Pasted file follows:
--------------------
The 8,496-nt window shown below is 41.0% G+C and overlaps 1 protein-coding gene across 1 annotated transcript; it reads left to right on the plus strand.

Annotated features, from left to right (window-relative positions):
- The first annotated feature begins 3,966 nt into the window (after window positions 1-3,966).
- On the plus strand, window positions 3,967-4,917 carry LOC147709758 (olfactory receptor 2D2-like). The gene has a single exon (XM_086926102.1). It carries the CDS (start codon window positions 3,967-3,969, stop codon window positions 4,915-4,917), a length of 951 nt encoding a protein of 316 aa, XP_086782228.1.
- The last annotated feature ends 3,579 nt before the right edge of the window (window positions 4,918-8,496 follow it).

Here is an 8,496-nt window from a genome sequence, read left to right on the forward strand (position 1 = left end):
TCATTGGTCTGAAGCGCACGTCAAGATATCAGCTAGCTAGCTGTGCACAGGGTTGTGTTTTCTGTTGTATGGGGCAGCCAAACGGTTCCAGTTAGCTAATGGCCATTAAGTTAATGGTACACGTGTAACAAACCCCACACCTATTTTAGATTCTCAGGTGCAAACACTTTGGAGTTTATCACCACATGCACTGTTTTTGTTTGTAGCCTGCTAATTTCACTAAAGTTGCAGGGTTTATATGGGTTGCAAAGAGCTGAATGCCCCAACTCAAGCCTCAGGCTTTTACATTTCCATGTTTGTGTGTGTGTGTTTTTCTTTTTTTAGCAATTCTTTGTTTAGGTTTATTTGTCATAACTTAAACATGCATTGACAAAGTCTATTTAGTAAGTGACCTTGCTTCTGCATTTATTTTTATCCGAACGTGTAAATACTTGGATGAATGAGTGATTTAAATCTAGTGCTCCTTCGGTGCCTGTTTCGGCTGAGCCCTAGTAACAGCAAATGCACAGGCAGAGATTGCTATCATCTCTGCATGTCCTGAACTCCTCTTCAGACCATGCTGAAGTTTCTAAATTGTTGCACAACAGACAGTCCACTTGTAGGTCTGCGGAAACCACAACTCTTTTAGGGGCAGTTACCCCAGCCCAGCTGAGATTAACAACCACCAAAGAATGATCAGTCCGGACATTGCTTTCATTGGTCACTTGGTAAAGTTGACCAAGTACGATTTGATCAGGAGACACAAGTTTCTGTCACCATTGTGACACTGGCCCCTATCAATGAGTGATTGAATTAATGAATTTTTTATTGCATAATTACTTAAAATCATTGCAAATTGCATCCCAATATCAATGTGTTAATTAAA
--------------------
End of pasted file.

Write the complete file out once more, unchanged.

The 8,496-nt window shown below is 41.0% G+C and overlaps 1 protein-coding gene across 1 annotated transcript; it reads left to right on the plus strand.

Annotated features, from left to right (window-relative positions):
- The first annotated feature begins 3,966 nt into the window (after window positions 1-3,966).
- On the plus strand, window positions 3,967-4,917 carry LOC147709758 (olfactory receptor 2D2-like). The gene has a single exon (XM_086926102.1). It carries the CDS (start codon window positions 3,967-3,969, stop codon window positions 4,915-4,917), a length of 951 nt encoding a protein of 316 aa, XP_086782228.1.
- The last annotated feature ends 3,579 nt before the right edge of the window (window positions 4,918-8,496 follow it).

Here is an 8,496-nt window from a genome sequence, read left to right on the forward strand (position 1 = left end):
TCATTGGTCTGAAGCGCACGTCAAGATATCAGCTAGCTAGCTGTGCACAGGGTTGTGTTTTCTGTTGTATGGGGCAGCCAAACGGTTCCAGTTAGCTAATGGCCATTAAGTTAATGGTACACGTGTAACAAACCCCACACCTATTTTAGATTCTCAGGTGCAAACACTTTGGAGTTTATCACCACATGCACTGTTTTTGTTTGTAGCCTGCTAATTTCACTAAAGTTGCAGGGTTTATATGGGTTGCAAAGAGCTGAATGCCCCAACTCAAGCCTCAGGCTTTTACATTTCCATGTTTGTGTGTGTGTGTTTTTCTTTTTTTAGCAATTCTTTGTTTAGGTTTATTTGTCATAACTTAAACATGCATTGACAAAGTCTATTTAGTAAGTGACCTTGCTTCTGCATTTATTTTTATCCGAACGTGTAAATACTTGGATGAATGAGTGATTTAAATCTAGTGCTCCTTCGGTGCCTGTTTCGGCTGAGCCCTAGTAACAGCAAATGCACAGGCAGAGATTGCTATCATCTCTGCATGTCCTGAACTCCTCTTCAGACCATGCTGAAGTTTCTAAATTGTTGCACAACAGACAGTCCACTTGTAGGTCTGCGGAAACCACAACTCTTTTAGGGGCAGTTACCCCAGCCCAGCTGAGATTAACAACCACCAAAGAATGATCAGTCCGGACATTGCTTTCATTGGTCACTTGGTAAAGTTGACCAAGTACGATTTGATCAGGAGACACAAGTTTCTGTCACCATTGTGACACTGGCCCCTATCAATGAGTGATTGAATTAATGAATTTTTTATTGCATAATTACTTAAAATCATTGCAAATTGCATCCCAATATCAATGTGTTAATTAAA